Bronze Age Beginnings

Monday, 17 May 2010

Marvel Spotlight #2

Cover date: February 1972

Writer: Gerry Conway

Artist: Mike Ploog


It’s an age old story; teenage boy has birthday, grows hair in strange places, and starts staying out all night.

With a plot assist from the Thomas’, Conway turns in a surprisingly efficient script detailing Jack Russell’s >snigger< coming of age and his subsequent curse to turn into a Werewolf by Night. The real highlight, however, is the art of Mike Ploog. Ploog certainly wasn’t suitable for the mainline Marvel Universe at this stage, but his Underground Comix styling was perfect for this strip; even if Jack did look like he’d come in Freddy (of Scooby Doo) drag at one point. If I’d bought this comic in 1972 I’d have been howling for more.

There’s also a reprint of Venus drawn by Bill Everett, which is a revelation. Who knew Venus was such a straight talking dame?

“All right, you big, fat, cop! I’ve never given you a bum-steer before, have I? now I’m off my rocker! Go on back to your overstuffed desk chair in your cozy (sic) little headquarters, and read your comic books! I’LL HANDLE THIS MY WAY!!!”

Whoa! Don’t mess with Venus, evil-doers!

Buy Marvel Spotlight #2 at My Comic Shop

Sunday, 16 May 2010

Astonishing Tales #10

Cover date: February 1972

Writer: Roy Thomas & Gerry Conway

Artist: Barry Smith and Sal Buscema


This is the scrag end of a three-part story involving some soldiers - German and English - from WWII, continuing to fight the good fight after they somehow ended up in the Savage Land; with a twist. Naturaly, Ka-Zar and faithful Zabu put an end to that.

Admittedly, I wasn’t much looking forward to reading this as I’ve never been too fond of this particular Tarzan knock-off (except for the early Eighties Bruce Jones and Brent Anderson run), but it wasn’t that bad. Conway pitched in to help Thomas out, and I’m going to hazard a guess that Smith provided lay-outs for Buscema, as the art lacks Smith’s customary detail. Of note, there is a very brief appearance by Barbara ‘Bobbi’ Morse, the future Mockingbird and Mrs Hawkeye.

Buy Astonishing Tales #10 at My Comic Shop

Saturday, 15 May 2010

Sub-Mariner #46

Cover date: February 1972

Writer: Gerry Conway

Artist: Gene Colan

Inker: Mike Esposito

Namor’s father, Captain Mackensie, has been captured by Tiger Shark and Llyra, prompting the Avenging Son’s rescue bid. Namor and Tiger Shark slug it out while Llyra pontificates on the side-lines, before both combatants are knocked out and strapped into some machine or other to leech energy from Subby to Tiger Shark. Meanwhile, Walter Newell - The Stingray - suits up to go to Namor’s aid. There’s some more fighting, Namor’s long-lost father ends up feeding the fishes, Llyra and Tiger Shark sneak off, and Namor has a bit of a mope about finding and losing his dear old dad.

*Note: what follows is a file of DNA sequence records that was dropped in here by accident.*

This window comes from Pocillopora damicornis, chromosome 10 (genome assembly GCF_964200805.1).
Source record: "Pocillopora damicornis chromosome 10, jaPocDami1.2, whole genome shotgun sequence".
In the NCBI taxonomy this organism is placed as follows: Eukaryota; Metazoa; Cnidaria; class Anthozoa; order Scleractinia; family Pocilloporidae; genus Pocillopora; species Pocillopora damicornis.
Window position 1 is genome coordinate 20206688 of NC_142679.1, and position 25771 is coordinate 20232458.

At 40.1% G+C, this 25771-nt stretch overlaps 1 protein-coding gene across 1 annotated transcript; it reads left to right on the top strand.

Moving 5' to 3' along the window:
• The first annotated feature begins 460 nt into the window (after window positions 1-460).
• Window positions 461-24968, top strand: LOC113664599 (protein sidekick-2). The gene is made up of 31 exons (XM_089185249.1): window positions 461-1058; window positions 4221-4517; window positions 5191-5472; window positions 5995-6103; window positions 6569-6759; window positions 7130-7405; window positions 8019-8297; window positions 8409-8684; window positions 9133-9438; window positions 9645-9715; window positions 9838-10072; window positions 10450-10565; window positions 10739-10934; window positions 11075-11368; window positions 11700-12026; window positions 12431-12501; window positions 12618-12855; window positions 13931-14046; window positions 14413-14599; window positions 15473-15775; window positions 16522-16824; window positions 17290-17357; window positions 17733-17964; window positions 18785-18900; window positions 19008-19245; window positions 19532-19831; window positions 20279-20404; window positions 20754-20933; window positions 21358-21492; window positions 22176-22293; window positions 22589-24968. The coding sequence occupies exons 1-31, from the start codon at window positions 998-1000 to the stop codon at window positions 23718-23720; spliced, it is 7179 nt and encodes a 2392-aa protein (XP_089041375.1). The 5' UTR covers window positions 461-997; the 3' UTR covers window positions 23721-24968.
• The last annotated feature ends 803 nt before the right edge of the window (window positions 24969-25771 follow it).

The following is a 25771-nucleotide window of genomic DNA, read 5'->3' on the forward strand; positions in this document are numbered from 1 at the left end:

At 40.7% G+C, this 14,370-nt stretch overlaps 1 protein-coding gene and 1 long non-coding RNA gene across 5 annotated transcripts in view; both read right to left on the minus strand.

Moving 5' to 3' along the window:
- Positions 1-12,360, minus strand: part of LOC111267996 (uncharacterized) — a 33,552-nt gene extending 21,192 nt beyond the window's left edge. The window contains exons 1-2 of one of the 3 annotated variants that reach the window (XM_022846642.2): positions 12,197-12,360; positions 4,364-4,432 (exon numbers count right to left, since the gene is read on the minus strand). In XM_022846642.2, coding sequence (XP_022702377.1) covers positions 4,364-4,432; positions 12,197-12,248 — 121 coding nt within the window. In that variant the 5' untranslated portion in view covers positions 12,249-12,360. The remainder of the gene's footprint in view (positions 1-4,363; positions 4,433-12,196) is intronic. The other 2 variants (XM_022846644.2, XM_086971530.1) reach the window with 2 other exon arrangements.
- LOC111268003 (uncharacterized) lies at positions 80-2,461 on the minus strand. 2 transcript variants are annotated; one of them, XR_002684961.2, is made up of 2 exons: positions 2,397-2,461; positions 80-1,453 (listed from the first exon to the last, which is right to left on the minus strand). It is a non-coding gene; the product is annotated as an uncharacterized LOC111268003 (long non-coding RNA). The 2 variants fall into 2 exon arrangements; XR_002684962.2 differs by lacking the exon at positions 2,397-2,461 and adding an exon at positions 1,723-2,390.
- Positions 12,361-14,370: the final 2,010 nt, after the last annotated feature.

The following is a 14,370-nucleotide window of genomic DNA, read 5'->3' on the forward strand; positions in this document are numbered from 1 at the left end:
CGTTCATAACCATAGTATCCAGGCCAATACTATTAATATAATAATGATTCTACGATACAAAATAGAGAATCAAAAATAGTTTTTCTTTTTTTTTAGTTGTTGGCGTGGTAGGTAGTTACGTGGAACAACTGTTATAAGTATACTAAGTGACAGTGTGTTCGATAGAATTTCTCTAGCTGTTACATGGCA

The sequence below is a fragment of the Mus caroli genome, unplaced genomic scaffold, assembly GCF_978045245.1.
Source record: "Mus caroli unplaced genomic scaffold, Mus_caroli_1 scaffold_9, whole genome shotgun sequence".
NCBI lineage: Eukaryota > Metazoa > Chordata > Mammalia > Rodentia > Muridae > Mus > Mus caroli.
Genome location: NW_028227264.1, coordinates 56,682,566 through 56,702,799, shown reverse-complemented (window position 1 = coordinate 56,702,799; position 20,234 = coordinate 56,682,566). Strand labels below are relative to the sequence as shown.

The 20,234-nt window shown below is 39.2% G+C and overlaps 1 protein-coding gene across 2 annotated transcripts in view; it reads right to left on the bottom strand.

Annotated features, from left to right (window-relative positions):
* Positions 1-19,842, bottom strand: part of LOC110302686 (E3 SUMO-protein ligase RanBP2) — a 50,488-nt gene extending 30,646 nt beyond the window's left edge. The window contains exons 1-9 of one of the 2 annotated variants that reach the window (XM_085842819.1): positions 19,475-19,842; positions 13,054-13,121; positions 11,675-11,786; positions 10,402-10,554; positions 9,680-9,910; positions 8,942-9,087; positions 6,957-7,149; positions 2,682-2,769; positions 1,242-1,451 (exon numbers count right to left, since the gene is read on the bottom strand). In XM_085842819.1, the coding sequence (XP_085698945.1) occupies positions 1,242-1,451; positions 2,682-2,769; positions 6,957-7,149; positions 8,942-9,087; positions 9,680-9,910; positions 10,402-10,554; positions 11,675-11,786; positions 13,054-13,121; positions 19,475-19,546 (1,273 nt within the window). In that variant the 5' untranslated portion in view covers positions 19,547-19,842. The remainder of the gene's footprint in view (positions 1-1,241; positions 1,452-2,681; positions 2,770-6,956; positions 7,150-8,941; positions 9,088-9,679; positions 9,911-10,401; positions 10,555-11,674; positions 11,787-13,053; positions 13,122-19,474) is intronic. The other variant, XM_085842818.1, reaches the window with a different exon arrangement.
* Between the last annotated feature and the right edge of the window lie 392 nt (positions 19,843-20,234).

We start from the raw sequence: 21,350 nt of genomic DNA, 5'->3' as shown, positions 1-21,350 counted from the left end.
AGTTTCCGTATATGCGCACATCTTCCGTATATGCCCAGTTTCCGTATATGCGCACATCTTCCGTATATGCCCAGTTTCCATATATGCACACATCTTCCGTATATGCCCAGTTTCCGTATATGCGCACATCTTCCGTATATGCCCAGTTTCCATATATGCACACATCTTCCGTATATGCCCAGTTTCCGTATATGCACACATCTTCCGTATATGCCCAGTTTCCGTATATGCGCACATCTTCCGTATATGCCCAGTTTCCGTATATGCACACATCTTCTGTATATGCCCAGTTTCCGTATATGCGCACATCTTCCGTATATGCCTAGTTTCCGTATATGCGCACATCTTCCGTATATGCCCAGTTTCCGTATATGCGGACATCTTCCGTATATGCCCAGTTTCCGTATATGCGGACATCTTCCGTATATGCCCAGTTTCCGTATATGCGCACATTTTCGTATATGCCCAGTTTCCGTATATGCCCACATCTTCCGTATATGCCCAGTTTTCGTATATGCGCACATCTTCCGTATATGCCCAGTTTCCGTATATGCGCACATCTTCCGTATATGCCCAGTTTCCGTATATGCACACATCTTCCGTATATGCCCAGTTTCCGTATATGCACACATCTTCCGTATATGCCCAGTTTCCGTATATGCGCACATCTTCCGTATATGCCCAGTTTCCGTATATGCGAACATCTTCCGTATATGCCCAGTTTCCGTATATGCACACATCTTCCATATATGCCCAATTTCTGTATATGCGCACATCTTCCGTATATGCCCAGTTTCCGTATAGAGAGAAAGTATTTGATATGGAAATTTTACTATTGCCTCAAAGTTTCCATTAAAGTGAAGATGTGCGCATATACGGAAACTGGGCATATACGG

Please note, contrary to Namor’s exclamation marked word balloon on the cover, Stingray didn’t do it!

Conway’s script is especially purple, none more so than when Namor laments in the last two panels, holding his father’s body before swimming away, “They? Who are they? They are but dream-like devils...of no lasting the end...of an evening rest.”
I suppose a simple “They are of no importance” wouldn’t suffice.

I have to admit, I always thought Stingray had a particularly striking costume, but Colan and Esposito don’t do it justice here– his full page costume reveal is especially shoddy. In fact, I don’t think Esposito was particularly suited to inking Colan’s pencils at all based on this issue.

Buy Sub-Mariner #46 at My Comic Shop

Friday, 14 May 2010

Captain America #146

Cover date: February 1972

Writer: Gary Friedrich

Artist: Sal Buscema

Inker: John Verpoorten

Cap and his >ahem< Femme Force break up a Hydra hijacking of a Shield airliner, while Sharon Carter lies mortally wounded; later, Hydra kidnap Sharon from the hospital she was taken in a bid to lure Cap into another trap.

I like Captain America. Honestly, I do. The Star-spangled Avenger from another era, slightly out of date with modern times and grappling with an America gone sour – but this isn’t that Cap just yet. This one just fights Hydra agents endlessly with late 60’s super-spy elements tacked on. I can’t even say Femme Force without imagining a feminine hygiene one of the gals says “KEEP ‘EM UP! Just because we’re female doesn’t mean we won’t shoot!”
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